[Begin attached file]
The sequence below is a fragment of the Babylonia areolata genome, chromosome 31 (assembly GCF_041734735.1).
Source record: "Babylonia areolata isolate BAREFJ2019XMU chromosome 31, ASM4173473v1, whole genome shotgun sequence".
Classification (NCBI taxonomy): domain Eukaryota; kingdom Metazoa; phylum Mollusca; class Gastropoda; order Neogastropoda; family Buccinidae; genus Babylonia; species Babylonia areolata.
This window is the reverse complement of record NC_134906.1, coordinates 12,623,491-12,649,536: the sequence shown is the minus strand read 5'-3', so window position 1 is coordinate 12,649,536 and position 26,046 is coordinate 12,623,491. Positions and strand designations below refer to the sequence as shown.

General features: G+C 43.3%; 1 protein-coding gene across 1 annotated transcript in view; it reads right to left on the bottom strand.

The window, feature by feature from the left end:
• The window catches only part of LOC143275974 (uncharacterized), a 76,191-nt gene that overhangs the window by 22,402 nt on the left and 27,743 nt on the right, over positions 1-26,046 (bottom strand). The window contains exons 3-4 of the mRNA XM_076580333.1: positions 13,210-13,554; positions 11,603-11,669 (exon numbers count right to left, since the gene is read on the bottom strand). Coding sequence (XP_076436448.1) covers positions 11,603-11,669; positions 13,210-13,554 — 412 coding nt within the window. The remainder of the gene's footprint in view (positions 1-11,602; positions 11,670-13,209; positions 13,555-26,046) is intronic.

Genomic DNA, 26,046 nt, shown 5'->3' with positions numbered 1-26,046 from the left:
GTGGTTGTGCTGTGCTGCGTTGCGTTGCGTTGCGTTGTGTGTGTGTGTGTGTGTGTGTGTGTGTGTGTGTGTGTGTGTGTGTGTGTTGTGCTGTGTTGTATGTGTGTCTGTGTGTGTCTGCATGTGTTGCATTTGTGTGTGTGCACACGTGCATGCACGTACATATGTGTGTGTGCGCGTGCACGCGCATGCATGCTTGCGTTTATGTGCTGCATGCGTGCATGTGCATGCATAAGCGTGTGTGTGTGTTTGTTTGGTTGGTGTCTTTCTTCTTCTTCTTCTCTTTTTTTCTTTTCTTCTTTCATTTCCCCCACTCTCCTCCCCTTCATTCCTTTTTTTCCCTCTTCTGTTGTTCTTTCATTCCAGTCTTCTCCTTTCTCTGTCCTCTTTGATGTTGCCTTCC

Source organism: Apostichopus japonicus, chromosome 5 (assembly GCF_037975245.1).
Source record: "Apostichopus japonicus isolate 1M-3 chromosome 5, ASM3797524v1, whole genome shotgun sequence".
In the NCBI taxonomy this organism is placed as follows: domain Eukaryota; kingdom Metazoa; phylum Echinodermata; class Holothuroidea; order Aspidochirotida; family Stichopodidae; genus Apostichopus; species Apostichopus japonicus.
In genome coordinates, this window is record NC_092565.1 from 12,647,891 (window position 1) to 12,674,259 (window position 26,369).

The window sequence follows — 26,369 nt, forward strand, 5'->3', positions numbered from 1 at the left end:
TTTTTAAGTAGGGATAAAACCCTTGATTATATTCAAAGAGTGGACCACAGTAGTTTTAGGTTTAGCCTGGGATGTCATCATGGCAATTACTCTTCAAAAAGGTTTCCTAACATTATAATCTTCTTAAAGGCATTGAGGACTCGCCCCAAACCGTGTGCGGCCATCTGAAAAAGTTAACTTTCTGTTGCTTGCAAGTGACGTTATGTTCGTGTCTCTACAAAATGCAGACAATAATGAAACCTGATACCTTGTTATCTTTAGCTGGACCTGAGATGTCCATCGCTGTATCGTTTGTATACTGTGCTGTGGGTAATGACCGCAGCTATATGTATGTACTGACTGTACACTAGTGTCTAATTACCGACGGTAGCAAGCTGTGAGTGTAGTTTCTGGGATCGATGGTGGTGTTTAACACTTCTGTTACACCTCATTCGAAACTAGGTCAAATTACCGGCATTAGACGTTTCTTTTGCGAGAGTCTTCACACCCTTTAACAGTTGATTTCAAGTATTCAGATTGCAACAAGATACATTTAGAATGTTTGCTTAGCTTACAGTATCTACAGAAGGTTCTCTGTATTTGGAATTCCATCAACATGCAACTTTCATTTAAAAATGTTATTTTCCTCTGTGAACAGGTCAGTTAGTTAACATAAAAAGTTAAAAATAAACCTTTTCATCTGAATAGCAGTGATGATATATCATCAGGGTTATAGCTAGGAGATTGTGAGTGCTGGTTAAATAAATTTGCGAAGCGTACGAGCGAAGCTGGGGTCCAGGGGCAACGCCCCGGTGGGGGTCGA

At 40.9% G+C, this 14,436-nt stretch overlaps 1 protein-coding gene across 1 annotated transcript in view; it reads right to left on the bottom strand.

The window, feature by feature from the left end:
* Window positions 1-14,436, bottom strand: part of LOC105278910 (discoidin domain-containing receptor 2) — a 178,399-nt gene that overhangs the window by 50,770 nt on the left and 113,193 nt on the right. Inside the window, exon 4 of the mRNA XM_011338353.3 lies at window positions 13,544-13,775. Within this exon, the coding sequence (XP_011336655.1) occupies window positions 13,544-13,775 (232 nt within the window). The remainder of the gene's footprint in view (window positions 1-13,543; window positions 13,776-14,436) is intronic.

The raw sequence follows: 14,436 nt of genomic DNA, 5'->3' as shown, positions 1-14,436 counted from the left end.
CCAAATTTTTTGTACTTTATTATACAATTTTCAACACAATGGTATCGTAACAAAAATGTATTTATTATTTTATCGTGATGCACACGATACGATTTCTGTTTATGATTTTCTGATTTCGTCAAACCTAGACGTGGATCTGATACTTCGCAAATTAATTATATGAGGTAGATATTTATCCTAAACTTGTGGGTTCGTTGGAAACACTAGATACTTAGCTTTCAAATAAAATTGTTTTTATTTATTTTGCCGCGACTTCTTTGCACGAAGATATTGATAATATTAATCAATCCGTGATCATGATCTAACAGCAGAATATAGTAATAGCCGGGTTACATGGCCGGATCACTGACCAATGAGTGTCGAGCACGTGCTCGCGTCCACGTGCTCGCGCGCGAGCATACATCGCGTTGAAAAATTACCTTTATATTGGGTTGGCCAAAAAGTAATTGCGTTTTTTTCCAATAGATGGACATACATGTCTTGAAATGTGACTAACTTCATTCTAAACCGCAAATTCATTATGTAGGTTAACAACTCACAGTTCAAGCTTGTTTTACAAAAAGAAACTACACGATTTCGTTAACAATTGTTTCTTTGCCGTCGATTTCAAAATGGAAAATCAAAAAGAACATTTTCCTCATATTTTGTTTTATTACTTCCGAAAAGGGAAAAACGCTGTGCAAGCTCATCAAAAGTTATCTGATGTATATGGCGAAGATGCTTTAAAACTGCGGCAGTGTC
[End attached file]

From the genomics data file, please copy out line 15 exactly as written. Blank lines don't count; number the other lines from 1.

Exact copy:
TTTTTAAGTAGGGATAAAACCCTTGATTATATTCAAAGAGTGGACCACAGTAGTTTTAGGTTTAGCCTGGGATGTCATCATGGCAATTACTCTTCAAAAAGGTTTCCTAACATTATAATCTTCTTAAAGGCATTGAGGACTCGCCCCAAACCGTGTGCGGCCATCTGAAAAAGTTAACTTTCTGTTGCTTGCAAGTGACGTTATGTTCGTGTCTCTACAAAATGCAGACAATAATGAAACCTGATACCTTGTTATCTTTAGCTGGACCTGAGATGTCCATCGCTGTATCGTTTGTATACTGTGCTGTGGGTAATGACCGCAGCTATATGTATGTACTGACTGTACACTAGTGTCTAATTACCGACGGTAGCAAGCTGTGAGTGTAGTTTCTGGGATCGATGGTGGTGTTTAACACTTCTGTTACACCTCATTCGAAACTAGGTCAAATTACCGGCATTAGACGTTTCTTTTGCGAGAGTCTTCACACCCTTTAACAGTTGATTTCAAGTATTCAGATTGCAACAAGATACATTTAGAATGTTTGCTTAGCTTACAGTATCTACAGAAGGTTCTCTGTATTTGGAATTCCATCAACATGCAACTTTCATTTAAAAATGTTATTTTCCTCTGTGAACAGGTCAGTTAGTTAACATAAAAAGTTAAAAATAAACCTTTTCATCTGAATAGCAGTGATGATATATCATCAGGGTTATAGCTAGGAGATTGTGAGTGCTGGTTAAATAAATTTGCGAAGCGTACGAGCGAAGCTGGGGTCCAGGGGCAACGCCCCGGTGGGGGTCGA